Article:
There is a large shortage of qualified doctors and health care staff in Liberia. During the civil war, much of the basic civil infrastructure was completely destroyed, forcing thousands of unemployed civilians out of the country, including the health care workforce. By the end of the war, Liberia lost 95 percent of their doctors, leaving less than 20 doctors to support the health care system. Lack of monitoring and failure to enforce regulations resulted in the recruitment of fraudulent doctors and counterfeit medications. Fraudulent doctors opened small private clinics. Due to the breach of hospital health and safety codes, many hospitals were closed in Liberia including the Monrovia Hospital in 2004.
Hospitals in Liberia are located in the capital city Monrovia. The main public hospitals in Liberia are the John F. Kennedy Hospital and the Redemption Hospital, based in Monrovia. Both facilities provide basic health care and non specialized medical services. Expats and visitors to Liberia need to be aware that there are no emergency stabilization services in Liberia. Blood screening services are inadequate, as such blood transfusions are not considered safe in Liberia. Other public hospitals in Liberia include the ELWA Hospital, St. Joseph Catholic Hospital and the Seven Day Adventist Hospital, all providing basic health care services within the capital Monrovia.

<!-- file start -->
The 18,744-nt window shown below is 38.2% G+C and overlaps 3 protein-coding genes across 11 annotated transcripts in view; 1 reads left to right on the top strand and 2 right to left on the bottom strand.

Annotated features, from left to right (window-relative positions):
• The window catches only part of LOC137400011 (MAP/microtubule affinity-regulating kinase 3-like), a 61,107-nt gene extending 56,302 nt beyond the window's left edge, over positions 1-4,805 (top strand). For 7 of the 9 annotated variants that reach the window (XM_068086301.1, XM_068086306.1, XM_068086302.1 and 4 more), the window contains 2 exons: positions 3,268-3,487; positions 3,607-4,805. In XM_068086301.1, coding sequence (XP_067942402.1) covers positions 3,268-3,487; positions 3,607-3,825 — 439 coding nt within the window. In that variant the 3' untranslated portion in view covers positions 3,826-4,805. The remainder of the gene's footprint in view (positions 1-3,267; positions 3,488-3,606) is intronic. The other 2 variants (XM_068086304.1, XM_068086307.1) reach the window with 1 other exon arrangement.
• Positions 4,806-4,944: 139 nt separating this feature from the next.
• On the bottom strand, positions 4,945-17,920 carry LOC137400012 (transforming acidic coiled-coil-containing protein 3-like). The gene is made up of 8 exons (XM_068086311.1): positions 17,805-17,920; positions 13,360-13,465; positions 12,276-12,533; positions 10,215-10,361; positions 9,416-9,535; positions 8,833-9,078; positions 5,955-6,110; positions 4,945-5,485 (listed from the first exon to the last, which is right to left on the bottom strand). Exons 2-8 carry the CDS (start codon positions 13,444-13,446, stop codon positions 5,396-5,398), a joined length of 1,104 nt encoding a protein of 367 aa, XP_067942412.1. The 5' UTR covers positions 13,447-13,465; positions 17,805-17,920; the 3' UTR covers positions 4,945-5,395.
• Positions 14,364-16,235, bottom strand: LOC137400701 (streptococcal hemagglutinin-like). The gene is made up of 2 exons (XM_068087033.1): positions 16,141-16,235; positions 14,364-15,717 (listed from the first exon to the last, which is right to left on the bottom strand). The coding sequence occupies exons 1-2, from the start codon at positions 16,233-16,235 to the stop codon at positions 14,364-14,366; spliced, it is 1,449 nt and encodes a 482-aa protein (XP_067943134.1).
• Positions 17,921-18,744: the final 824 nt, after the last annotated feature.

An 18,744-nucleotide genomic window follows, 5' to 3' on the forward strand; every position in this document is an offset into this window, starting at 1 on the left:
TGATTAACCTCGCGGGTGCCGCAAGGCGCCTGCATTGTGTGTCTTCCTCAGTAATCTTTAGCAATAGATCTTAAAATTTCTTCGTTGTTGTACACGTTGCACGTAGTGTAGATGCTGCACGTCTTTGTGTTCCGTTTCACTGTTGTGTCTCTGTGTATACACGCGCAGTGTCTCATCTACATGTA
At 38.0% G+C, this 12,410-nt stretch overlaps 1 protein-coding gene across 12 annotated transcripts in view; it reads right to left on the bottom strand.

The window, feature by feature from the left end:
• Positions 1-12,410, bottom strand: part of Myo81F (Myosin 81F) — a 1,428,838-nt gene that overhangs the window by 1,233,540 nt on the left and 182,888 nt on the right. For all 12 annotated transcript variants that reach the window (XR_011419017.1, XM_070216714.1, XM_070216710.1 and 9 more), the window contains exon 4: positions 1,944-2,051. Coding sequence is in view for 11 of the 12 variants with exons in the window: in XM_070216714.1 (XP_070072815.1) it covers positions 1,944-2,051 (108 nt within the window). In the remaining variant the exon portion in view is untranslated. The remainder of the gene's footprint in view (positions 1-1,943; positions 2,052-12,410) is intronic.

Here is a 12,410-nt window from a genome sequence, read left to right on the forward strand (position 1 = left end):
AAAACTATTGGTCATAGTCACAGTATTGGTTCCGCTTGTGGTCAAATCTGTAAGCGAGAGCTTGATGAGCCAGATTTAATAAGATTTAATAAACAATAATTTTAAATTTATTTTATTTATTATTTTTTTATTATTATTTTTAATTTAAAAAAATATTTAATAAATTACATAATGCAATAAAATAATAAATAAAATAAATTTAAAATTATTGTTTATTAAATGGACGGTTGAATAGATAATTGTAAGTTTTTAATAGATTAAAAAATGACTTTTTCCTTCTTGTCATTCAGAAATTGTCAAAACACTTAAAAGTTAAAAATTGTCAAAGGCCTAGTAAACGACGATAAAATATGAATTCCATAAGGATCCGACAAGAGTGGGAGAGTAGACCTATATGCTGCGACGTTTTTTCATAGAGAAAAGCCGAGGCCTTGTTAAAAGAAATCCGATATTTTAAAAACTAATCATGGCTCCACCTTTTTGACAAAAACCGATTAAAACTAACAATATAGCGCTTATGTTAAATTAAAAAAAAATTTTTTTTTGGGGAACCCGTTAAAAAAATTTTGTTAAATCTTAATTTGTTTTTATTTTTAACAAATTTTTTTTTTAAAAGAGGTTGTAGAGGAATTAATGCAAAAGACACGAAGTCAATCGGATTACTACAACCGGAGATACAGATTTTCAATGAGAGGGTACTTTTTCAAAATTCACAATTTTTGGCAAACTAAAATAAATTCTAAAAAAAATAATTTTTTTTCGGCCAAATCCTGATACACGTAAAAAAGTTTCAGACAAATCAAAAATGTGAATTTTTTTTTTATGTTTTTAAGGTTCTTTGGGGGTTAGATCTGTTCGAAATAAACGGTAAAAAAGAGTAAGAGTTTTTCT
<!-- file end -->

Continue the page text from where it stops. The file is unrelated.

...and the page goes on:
The Monrovia Memorial Hospital is regarded as the best hospital in Liberia. The private hospital provides diagnostic, radiology, general surgery, inpatient and outpatient services. The hospital reopened in 2008 after the suspension of its license in 2004. With support from private investors, the Monrovia Memorial Hospital is a modern referral center, equipped with adequate medical equipment with plans to expand its medical staff and health care services in the near future.